Exchange-traded notes (ETNs) are structured products that are issued as debt securities by banks and are linked to the performance of various assets, indexes or strategies. Though linked to the performance of an asset, ETNs are not equities or index funds, but they do share several characteristics of the latter. Similar to equities, they are traded on an exchange and can be shorted and similarly to index funds, they are linked to the return of a benchmark index.
When you buy an ETN, the underwriting bank promises to pay the amount reflected in the index or strategy upon maturity, like a bond investor would. Instead of being backed by the assets that are in the investment fund like ETFs are, ETNs are simply backed by the full faith and credit of the issuer.
For instance, if you buy an ETN covering oil and the value of oil appreciates during the time you are holding the ETN, your investment will consequently benefit from the uptrend and you will receive a higher payment at maturing.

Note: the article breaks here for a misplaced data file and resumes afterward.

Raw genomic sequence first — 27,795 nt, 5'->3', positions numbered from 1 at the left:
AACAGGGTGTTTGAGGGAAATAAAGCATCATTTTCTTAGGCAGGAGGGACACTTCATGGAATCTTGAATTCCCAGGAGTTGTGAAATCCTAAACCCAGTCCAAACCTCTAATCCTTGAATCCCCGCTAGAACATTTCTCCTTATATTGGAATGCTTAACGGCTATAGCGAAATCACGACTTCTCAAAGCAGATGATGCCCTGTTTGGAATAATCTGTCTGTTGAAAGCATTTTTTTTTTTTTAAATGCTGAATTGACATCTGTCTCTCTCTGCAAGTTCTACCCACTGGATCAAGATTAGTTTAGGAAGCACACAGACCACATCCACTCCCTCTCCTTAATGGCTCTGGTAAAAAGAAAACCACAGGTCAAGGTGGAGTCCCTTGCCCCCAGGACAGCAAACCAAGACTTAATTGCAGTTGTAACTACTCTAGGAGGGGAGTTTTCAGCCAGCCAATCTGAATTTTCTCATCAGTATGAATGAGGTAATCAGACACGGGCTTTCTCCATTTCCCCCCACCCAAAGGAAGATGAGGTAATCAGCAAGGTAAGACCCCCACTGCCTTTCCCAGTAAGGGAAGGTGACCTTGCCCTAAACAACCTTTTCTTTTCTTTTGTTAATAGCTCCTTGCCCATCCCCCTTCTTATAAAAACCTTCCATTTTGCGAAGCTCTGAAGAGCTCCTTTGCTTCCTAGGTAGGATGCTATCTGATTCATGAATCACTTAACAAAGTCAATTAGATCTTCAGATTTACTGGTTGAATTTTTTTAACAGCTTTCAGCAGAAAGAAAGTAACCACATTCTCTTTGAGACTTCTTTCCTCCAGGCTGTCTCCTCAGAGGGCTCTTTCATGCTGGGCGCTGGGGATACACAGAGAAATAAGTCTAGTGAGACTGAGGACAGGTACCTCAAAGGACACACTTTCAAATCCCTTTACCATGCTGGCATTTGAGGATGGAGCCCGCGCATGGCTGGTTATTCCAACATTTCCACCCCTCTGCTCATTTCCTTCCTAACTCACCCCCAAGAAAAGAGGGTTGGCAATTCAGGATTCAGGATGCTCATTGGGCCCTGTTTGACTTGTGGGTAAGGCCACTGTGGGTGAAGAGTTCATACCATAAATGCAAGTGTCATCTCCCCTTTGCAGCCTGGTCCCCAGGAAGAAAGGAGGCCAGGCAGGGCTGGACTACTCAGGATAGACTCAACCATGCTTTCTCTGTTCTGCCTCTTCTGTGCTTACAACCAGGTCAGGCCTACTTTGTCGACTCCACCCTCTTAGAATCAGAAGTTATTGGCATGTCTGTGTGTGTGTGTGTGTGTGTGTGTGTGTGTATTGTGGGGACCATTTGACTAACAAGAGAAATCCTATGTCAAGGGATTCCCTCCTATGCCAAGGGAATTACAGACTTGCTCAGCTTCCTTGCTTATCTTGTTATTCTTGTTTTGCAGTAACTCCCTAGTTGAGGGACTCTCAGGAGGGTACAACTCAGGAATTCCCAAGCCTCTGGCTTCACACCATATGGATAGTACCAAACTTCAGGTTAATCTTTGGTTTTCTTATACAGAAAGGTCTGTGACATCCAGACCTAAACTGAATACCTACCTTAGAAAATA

ETNs have less than a decade history! The lack of tracking record could be a concern for investors who are considering adding ETNs to their portfolios. In addition, the investment and its return will depend on the bank ability to deliver what it has promised to investors. Better pray the bank will still be around 20 years from now!